There have been assertions by some owners that the vehicle can be driven with the EBCM off since you'll get the same warning displays as you would with the defective one mounted and still have brakes (although the DRP or Dynamic Rear Proportioning will be diminished). I don't advise this unless you have no alternative since dirt and moisture can enter the BPMV and connectors, even when covered with plastic (which I strongly recommend even if the car will remain in the garage until the rebuilt EBCM arrives for reinstalltion).

Following are some photos of the EBCM after removal and included here to facilitate identification and location of components. The first photo shows the connector side of the EBCM. The locations of the screws to be removed are labeled, as are the locations of the screws you should not remove. Clearly visible are the two connectors and the top connector release handle (in the release position). The actuator side has the seal which mates with the BPMV. Take care not to damage this seal when removing/installing the EBCM. This photo is from the side of the unit viewed from the front of the car with the release handle in the release position. This is the same view but with the release handle in the lock position.

Once you have the unit removed you have three choices: 1) Buy a new unit from your Chevy dealer ($1,300) ; 2) Buy one from an on-line distributor such as GM Parts Direct ($695); 3) Send the unit to Brandon Hite at absfixer.com and have the solenoid in your unit replaced for $150 plus return shipping (costs of shipping ranges from $60 for UPS Next Day Air, to $8.00 for UPS Ground with plenty of options in between). I chose to send the unit to Brandon, who offers a guarantee on the unit for as long as you own the car.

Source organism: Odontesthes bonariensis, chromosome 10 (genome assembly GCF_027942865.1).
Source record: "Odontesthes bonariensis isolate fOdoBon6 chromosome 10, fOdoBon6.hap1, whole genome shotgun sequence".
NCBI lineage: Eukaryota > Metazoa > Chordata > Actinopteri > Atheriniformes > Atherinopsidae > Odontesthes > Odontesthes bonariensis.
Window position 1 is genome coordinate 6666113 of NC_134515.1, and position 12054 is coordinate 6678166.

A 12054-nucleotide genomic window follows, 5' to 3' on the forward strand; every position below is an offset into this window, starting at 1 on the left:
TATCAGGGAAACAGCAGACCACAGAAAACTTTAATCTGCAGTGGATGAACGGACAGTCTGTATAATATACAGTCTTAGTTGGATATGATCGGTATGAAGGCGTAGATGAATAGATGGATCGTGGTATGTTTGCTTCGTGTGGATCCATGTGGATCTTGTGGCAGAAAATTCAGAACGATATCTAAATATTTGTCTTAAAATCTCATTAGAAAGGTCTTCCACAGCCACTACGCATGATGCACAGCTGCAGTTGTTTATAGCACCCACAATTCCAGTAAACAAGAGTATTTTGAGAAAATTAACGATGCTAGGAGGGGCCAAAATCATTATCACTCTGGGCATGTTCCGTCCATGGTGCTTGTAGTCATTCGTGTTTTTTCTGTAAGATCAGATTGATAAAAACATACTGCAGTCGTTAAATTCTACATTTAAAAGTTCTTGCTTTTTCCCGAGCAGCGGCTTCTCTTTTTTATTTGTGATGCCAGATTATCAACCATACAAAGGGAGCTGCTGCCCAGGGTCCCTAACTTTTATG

Given that with parts and labor at the Chevy dealer approaching $1,700 in total it makes sense to replace the unit yourself. Whether you buy a new part from Chevy or a distributor you will still have to pay anywhere from $695 to $1,300 just for the part. Sending the unit in for rebuild will cost you $150 plus the return shipping of your choice, and the cost of sending the unit to Brandon in Missouri. Even sending it to him at $60 for UPS Next Day Air leaves you having saved a substantial amount of money. Plus doing it yourself gives you sweat equity in the car and the satisfaction of doing it yourself.